Boating errand in the flattest dryest spot in North America

"Ha ha," said Alex when we took off with the 20 foot flatbed, "We were worried about the trailer, but just think, my tow kit is only being held on by four bolts." Ha ha, I said.

An hour later we were heading back to Reno after a dramatic bumper removal and whiplashing trailer on a high-speed mountain highway, a situation that Alex who was driving barely snatched out of the jaws of disaster. When we wrestled the truck off the highway into a narrow turnout, we discovered that two of the four bolts holding the tow kit to the truck backed themselves out, and a third was mostly out. "Ha ha," we said weakly, not quite so funny anymore.

(This was not us, except in a scary imagined possible alternate timeline.)

I think Alex was a little more shaken than I was. Though somehow still in decent spirits, I could see stress in the grim straight line of his mouth. (In fairness he was also worried about his differential which was splattering oil across two states.)  For me, though harrowing, I suspect this is just what happens when I take this trailer out, or hop a train, or float down a river on a raft made of trash, or have an open-ended adventure.

My friend Hobo Lee always said "Adventure is never fun when you're doing it."  If adventure leaves room for the unexpected, the unplanned (or poorly-planned), the death-defying near disaster, perhaps that may be true.

Though it is entirely possible that I might have been able to find a 20 foot long flatbed trailer much closer to me in the state of California, there was this trailer waiting for me, abandoned more or less, in a storage yard in far away and remote Gerlach, Nevada.  I think it was the shared history this trailer and I had, the terrifying moments careening down the Altamont Pass when I thought it would be the death of me that made it so attractive.  It is to Alex's eternal credit that he puts up with these quixotic impulses I have.

When we saw the trailer sitting forlorn on a cluttered desert storage yard, for me, it was like seeing an old friend.  Sean and I bought this thing for like $400, a steal really.  I don't even remember who from.  We took the overloaded trailer every summer over the Sierras for a bunch of years, towed by my underpowered '64 F100.  It got stolen at one point and we recovered it through sheer coincidence.  Then we found we could store it in the desert for cheap and avoid the hazardous mountain crossing.  There it has stayed for over a decade.  Until now.

We picked up the trailer and spent the night drinking Jameson and smoking a cigar on the Black Rock Desert while the Lyrid meteor shower whirled overhead and the dogs ran around confused by the featureless immensity of the place.  

When we measured it, we found the trailer is longer than 20 feet.  More like 25 feet tongue to tip.  But the bed is rather narrow, maybe about 6 foot.  We really need 8 foot minimum for the shantyboat.  We were talking about ways to widen the bed.  Do we know a good structural welder?  Alex said, "After all this trouble, we have to use this trailer.  No matter what it costs."

I don't know.  I just like the ridiculousness of the thing.

Tips on how not to die in a fiery ball of twisted metal on the highway

Anyone know anything about trailer tow hardware like sway bars and weight distributing whohaws and whatnots?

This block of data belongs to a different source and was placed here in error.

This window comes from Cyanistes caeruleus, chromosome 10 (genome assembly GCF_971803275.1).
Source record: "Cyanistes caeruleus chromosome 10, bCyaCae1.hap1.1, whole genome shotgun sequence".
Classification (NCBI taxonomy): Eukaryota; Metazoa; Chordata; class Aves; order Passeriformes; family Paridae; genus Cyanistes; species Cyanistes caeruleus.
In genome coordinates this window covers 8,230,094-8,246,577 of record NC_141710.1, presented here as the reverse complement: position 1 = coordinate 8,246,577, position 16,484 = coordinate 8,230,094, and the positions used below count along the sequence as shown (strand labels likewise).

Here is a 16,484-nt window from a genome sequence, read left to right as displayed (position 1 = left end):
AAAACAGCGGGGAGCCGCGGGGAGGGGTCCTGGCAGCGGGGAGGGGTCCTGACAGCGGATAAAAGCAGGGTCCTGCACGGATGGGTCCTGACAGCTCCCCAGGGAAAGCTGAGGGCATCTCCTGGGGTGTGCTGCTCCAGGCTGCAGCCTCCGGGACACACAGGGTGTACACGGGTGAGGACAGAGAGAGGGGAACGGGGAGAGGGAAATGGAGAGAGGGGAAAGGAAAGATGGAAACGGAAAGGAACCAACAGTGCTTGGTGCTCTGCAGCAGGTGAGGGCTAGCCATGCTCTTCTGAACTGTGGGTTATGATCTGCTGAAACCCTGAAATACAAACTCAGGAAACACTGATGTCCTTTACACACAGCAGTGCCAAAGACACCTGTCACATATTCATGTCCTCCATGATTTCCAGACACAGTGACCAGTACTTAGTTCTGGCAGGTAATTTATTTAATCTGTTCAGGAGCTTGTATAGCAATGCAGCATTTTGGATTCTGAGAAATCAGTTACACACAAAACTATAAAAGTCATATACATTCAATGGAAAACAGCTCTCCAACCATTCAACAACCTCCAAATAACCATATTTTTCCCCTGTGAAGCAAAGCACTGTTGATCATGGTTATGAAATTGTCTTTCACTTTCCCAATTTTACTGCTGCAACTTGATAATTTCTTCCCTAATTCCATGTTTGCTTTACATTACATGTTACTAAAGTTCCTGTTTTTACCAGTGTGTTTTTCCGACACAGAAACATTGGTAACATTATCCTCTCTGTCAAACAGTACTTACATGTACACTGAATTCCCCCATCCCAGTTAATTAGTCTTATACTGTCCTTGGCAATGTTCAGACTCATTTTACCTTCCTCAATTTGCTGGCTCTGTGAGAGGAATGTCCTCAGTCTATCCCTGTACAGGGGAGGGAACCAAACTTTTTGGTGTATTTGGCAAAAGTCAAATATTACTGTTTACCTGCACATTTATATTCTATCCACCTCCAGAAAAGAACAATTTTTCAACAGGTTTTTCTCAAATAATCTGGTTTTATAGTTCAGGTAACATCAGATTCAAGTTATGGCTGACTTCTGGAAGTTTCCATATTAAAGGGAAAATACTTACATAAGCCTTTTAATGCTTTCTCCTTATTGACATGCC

The shantyboat we're planning will be trailer-able.  So if I'm gonna be towing a heavy-ass boat on a trailer down the road with a 20 foot double axle trailer with electric brakes, I want not to experience the sheer shit-in-your-pants life-flashes-before-your-eyes terror of a swaying trailer that I remember from my years hauling my theme camp out to the Black Rock Playa back in the day.

The weight of the boat, will be maybe 5000 lbs and change (but maybe as high as 7000 lbs). I'll be towing it with a 1970 Ford 3/4 ton F250. My old work truck.  God, I love that thing.  500 bucks ten years ago.  This is the only vehicle I've shown the commitment of purchasing a stereo for.

Chicken John who's towed big stupid heavy things around for years says:
So that truck probably weighs about 5,000 pounds. If it's a 3/4 ton, it'll have a heavy duty front end, more springs in the back, bigger drums/calipers, beefier suspension all around and should not sway. If it does, I would look to a repair in the truck or changing the weight of the trailer around... maybe move the boat up or back a foot or two. you want like 400 pounds of tongue weight or so.
Swaying is death on wheels. Back in the day, with my smaller '64 F150, if we kept is slow, like 50 and under, all was okay, but if we went faster than that, terror.

I hear there are nifty things called sway bars and other fancy hardware that can allow my life to feel more secure. What do I need to look at if I want to maybe go 55 without dying?

Some helpful webpage about truck and trailer towing says:
1. Chronal circuitry.  2. Mr. Fusion.  3. Flux capacitor.  4. Geissler tubes.  5. Plutonium-powered nuclear reactor
The Weight Distribution Hitch

The weight distribution hitch allows the Ford 250 to tow double the weight of the simple hitch. This hitch uses the same ball attached to the back of the truck. It adds two bars or tubes, stretching two feet back, under the frame of the trailer. Each tube connects with a chain to the trailer frame above it. When the truck slows down and the trailer wants to dip down, the tubes and chains prevent it from doing so. With this type of hitch, the trailer and the truck stay in the same plane. The trailer can't tilt forward and press the back of the truck down.